Child refugees require more care from us

Dr. Brindamour is co-chair of the immigration and refugee health committee at the University of Saskatchewan's college of medicine. She collaborated with four other pediatric residents in writing this viewpoint.
As future Canadian pediatricians, we have at heart the health of all children. Consequently, we are very concerned about the Conservative government's Bill C-31 (which amends the Immigration and Refugee Protection Act), and the effect it may have on the health of the vulnerable population for whom we care.

We understand and approve that the purpose of the bill is to contribute to stopping human smuggling. However, unintended consequence could be severe and lifelong harm done to infants, children and adolescents who may have already experienced substantial trauma.
We are particularly alarmed about the mandatory detention, in high security prisons, of refugee claimants who arrive as a group. Children older than 16 years would be imprisoned as if they were adults, and be separated from their families.
Younger children either would be imprisoned with their parents, or handed over to child protection agencies. The announcement this week by the minister of amendments to this bill to introduce a 14-day and six-month review of mandatory detention instead of one year is an amelioration, but not enough to protect the health of vulnerable minors and their families.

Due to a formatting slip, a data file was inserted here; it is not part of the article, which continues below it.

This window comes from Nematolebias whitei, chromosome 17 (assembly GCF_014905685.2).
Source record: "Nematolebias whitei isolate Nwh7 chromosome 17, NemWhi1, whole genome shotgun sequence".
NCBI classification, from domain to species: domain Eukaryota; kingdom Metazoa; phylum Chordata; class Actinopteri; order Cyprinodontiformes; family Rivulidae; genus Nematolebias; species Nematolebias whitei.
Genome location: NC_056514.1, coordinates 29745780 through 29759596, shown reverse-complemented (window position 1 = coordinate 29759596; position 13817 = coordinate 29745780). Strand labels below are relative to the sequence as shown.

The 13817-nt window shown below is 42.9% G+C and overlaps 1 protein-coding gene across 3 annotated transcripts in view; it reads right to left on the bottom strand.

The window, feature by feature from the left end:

Literature around the world has shown that detention of refugee children increases the risk of poor physical health, and serious, long lasting mental disorders. Interestingly, the United Kingdom announced in 2010 its intention to abolish detention of minors in a context of immigration, partly based on the recommendations of the Royal College of Psychiatrists, the Royal College of General Practitioners and the Royal College of Pediatrics and Child Health.
This is one of many examples of a global trend toward exempting minors from detention related to refugee and immigration issues.
We also bring to public attention that Bill C-31 violated the UNHCR Refugee Convention that Canada has signed. And as organizations such as the Canadian Bar Association have noted, it also violates the Charter of Rights and the Convention on the Rights of the Child.
We respectfully suggest that everything be done to preserve family support and cohesion, in order to keep children and their parents physically and mentally healthy. This involves, at the bare minimum, abandonment of the idea of mandatory detention of minors. We also highly recommend that children and families receive urgent assessment of their vulnerability and prompt recommendations from independent health and mental health experts.
We applaud the minister's decision to remove the government's power to revoke the permanent residency of successful refugee claimants if the situation in their home country improves. However, given the harm caused by lengthy family separation, we urge eliminating the five-year delay imposed on refugees before they can apply for permanent residence. These measures will ensure that we do not do more harm than good by punishing the innocent in an attempt to weed out the human smugglers.

The StarPhoenix

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